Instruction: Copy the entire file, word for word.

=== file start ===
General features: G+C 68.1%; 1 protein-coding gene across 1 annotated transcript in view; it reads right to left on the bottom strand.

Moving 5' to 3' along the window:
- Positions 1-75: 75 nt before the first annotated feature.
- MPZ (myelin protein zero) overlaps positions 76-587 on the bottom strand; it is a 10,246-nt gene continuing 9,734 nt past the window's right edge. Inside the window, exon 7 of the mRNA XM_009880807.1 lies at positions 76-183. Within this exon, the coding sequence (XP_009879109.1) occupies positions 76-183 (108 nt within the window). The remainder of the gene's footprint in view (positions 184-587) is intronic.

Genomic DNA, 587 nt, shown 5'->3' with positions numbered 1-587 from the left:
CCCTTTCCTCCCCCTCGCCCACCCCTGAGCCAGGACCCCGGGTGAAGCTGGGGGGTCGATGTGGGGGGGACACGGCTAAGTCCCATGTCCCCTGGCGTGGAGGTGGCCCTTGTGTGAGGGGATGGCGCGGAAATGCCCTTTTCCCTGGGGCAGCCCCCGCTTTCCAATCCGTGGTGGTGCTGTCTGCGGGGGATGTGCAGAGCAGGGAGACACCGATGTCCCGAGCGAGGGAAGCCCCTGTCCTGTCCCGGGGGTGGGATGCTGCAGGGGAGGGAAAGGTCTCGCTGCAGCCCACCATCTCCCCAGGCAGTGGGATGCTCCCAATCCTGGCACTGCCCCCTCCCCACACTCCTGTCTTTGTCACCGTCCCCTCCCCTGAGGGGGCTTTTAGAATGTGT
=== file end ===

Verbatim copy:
General features: G+C 68.1%; 1 protein-coding gene across 1 annotated transcript in view; it reads right to left on the bottom strand.

Moving 5' to 3' along the window:
- Positions 1-75: 75 nt before the first annotated feature.
- MPZ (myelin protein zero) overlaps positions 76-587 on the bottom strand; it is a 10,246-nt gene continuing 9,734 nt past the window's right edge. Inside the window, exon 7 of the mRNA XM_009880807.1 lies at positions 76-183. Within this exon, the coding sequence (XP_009879109.1) occupies positions 76-183 (108 nt within the window). The remainder of the gene's footprint in view (positions 184-587) is intronic.

Genomic DNA, 587 nt, shown 5'->3' with positions numbered 1-587 from the left:
CCCTTTCCTCCCCCTCGCCCACCCCTGAGCCAGGACCCCGGGTGAAGCTGGGGGGTCGATGTGGGGGGGACACGGCTAAGTCCCATGTCCCCTGGCGTGGAGGTGGCCCTTGTGTGAGGGGATGGCGCGGAAATGCCCTTTTCCCTGGGGCAGCCCCCGCTTTCCAATCCGTGGTGGTGCTGTCTGCGGGGGATGTGCAGAGCAGGGAGACACCGATGTCCCGAGCGAGGGAAGCCCCTGTCCTGTCCCGGGGGTGGGATGCTGCAGGGGAGGGAAAGGTCTCGCTGCAGCCCACCATCTCCCCAGGCAGTGGGATGCTCCCAATCCTGGCACTGCCCCCTCCCCACACTCCTGTCTTTGTCACCGTCCCCTCCCCTGAGGGGGCTTTTAGAATGTGT